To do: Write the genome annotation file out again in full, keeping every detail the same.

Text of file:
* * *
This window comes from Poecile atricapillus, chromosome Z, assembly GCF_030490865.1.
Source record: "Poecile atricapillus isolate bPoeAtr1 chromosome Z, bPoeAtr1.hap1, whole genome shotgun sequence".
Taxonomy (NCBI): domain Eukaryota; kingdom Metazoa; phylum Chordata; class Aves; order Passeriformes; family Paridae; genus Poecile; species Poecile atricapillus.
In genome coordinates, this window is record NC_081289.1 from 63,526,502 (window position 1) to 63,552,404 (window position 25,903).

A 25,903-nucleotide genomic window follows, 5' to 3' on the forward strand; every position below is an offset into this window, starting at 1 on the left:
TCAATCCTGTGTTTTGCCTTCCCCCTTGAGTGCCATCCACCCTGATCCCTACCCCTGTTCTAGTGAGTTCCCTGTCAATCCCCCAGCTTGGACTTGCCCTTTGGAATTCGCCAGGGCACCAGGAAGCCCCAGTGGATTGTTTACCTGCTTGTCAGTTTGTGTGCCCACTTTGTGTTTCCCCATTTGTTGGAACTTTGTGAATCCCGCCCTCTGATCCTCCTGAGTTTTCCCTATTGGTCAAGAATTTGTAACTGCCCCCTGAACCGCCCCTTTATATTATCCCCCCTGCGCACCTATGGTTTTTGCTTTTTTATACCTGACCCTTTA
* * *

This window comes from Poecile atricapillus, chromosome Z, assembly GCF_030490865.1.
Source record: "Poecile atricapillus isolate bPoeAtr1 chromosome Z, bPoeAtr1.hap1, whole genome shotgun sequence".
Taxonomy (NCBI): domain Eukaryota; kingdom Metazoa; phylum Chordata; class Aves; order Passeriformes; family Paridae; genus Poecile; species Poecile atricapillus.
In genome coordinates, this window is record NC_081289.1 from 63,526,502 (window position 1) to 63,552,404 (window position 25,903).

A 25,903-nucleotide genomic window follows, 5' to 3' on the forward strand; every position below is an offset into this window, starting at 1 on the left:
TCAATCCTGTGTTTTGCCTTCCCCCTTGAGTGCCATCCACCCTGATCCCTACCCCTGTTCTAGTGAGTTCCCTGTCAATCCCCCAGCTTGGACTTGCCCTTTGGAATTCGCCAGGGCACCAGGAAGCCCCAGTGGATTGTTTACCTGCTTGTCAGTTTGTGTGCCCACTTTGTGTTTCCCCATTTGTTGGAACTTTGTGAATCCCGCCCTCTGATCCTCCTGAGTTTTCCCTATTGGTCAAGAATTTGTAACTGCCCCCTGAACCGCCCCTTTATATTATCCCCCCTGCGCACCTATGGTTTTTGCTTTTTTATACCTGACCCTTTA